A (Former) Night Owl's Guide to Becoming a Morning Person - Deepstash

deepstash

Beta

Deepstash brings you key ideas from the most inspiring articles like this one:

Read more efficiently

Save what inspires you

Remember anything

A (Former) Night Owl's Guide to Becoming a Morning Person

https://www.nytimes.com/2020/01/16/smarter-living/night-owl-sleep-guide.html

nytimes.com

A (Former) Night Owl's Guide to Becoming a Morning Person
I love staying up late, but I hate struggling through the mornings. Here's how I adapted, and how you can, too. The world isn't made for night owls. You struggle into work in the dark hours before 10 a.m.

5

Key Ideas

Save all ideas

The problem with staying up late

Long days can leave us tired and exhausted. But, our days would be less hard and exhausting if we weren't so tired through them.

Most night owls have to wake a similar time to other people. It means they are forced to sleep five or six hours instead of sleeping for seven or eight hours. Consequently, they feel tired all the rime.

321 SAVES

673 READS

VIEW

Learn to love a good night's sleep

When trying to change your sleep habits, don't give up too soon. Keep it up for a week. The days will get easier, and you'll learn to love sleep again.

To get to bed earlier, slow down in the evenings. Read a book rather than engaging with your smartphone or laptop. Listening to music is good too.

317 SAVES

606 READS

Have something to get up for

Schedule something fun or desirable to look forward to in the morning before work. 

It could include coffee, the news, gym or uninterrupted smartphone access.

320 SAVES

668 READS

Track your mood to see the gains

Once you start your changed routine, track your mood, energy levels, and sleep habits for about two weeks.

How you feel in the afternoon is the true test of sleep quality. Adequate sleep should result in improved memory, mood stability, creativity and impulse control. 

312 SAVES

502 READS

It might be your chronotype

If nothing you do can change your sleep patterns, it might be your chronotype, where you are naturally more productive later in the day.

216 SAVES

587 READS

SIMILAR ARTICLES & IDEAS:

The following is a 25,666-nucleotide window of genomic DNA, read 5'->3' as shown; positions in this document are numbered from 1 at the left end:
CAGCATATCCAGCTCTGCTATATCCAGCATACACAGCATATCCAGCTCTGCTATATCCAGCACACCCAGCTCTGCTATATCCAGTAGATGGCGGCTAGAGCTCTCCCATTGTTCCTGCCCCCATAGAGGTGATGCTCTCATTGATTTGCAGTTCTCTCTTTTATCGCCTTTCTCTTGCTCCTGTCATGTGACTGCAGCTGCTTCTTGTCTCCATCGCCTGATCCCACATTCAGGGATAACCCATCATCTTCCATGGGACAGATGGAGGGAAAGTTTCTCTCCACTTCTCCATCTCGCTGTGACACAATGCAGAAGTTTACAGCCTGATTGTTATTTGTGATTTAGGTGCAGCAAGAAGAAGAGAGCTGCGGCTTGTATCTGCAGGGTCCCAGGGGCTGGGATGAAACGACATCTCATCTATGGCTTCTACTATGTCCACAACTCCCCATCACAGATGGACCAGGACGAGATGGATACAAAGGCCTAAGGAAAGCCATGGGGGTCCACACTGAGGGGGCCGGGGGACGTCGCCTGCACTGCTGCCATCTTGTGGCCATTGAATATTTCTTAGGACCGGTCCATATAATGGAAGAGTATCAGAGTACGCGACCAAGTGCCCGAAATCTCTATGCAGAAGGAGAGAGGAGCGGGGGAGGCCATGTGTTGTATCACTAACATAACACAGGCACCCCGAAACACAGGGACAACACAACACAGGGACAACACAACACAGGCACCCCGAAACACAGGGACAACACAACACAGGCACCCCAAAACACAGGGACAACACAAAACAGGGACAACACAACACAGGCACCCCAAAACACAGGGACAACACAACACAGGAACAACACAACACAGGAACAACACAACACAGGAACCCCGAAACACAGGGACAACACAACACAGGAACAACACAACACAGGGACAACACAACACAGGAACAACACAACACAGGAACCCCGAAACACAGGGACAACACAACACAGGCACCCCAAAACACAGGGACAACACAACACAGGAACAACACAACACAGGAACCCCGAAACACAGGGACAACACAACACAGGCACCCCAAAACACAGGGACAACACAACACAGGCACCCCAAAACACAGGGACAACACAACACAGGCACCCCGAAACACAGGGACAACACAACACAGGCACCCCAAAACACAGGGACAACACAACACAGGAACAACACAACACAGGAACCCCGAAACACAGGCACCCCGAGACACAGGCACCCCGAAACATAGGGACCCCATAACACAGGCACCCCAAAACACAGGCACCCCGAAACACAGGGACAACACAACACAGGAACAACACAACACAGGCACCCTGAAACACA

The internal clock

The internal clock

All individuals possess what is called 'an internal clock', which has as main purpose to schedule sleep and wakefulness within one entire day of 24 hours.

Now comes the difference in re...

Get enough sleep in unusual times

Whenever we undergo a change in our daily schedule, our sleep tends to suffer a bit.

Simple facts such as not waking up and going to bed at the usual hour, not getting enough natural light or making less to no exercise can lead to sleep disorders.

Save your sleep

Especially during times of staying only in the house, one needs to make sure that the regular schedule is not too much disturbed, as this can lead, among other issues, to sleep disorders.

A good way to get your normal sleep is by maintaining a regular wake-up and bedtime, even through unusual periods of time. Furthermore, ensuring that your room gets enough natural light, or even better, that you get it, will definitely help. Among other helpful tips there are the fact of giving up on coffee or making as many indoor physical exercises as possible.

one more idea

How much sleep is enough

How much sleep is enough

Sleep needs vary from person to person. Age, genetics, lifestyle, and environment all play a role.

According to the National Sleep Foundation, adults need 7-9 hours of sleep a night...

Take a vacation from your alarm clock

To really find out what your individual sleep needs are, do the following experiment for at least two weeks:

  • Pick the same bedtime every night.
  • Turn off your alarm.
  • Record the time you wake up.

You may sleep longer during the first few days, but over the course of a few weeks, a pattern will emerge of how much sleep your body needs each night.

Ask yourself: 'Am I seepy?'

If you often feel tired, your body is telling you that it's not getting enough sleep.

If you're getting eight hours of sleep a night but still feel tired, you may be suffering from a sleep disorder or interrupted sleep.

Your Body is a Clock

Around 30 to 50 percent of people sleep between the hours of 11 pm and 7 am. Another 40 percents are either slightly morning people or slightly evening people.

To understand...

Early Bird or Night Owls

The body is an orchestra of organs, each providing an essential function. In this metaphor, the circadian rhythm is the conductor. The conductor makes every neurotransmitter, every hormone, and every chemical in the body cycle with the daily rhythm.

This makes us our sleep habits unique and tailored.

Sleep Habits

Being a morning (or evening) person is inborn, genetic, and very hard to change.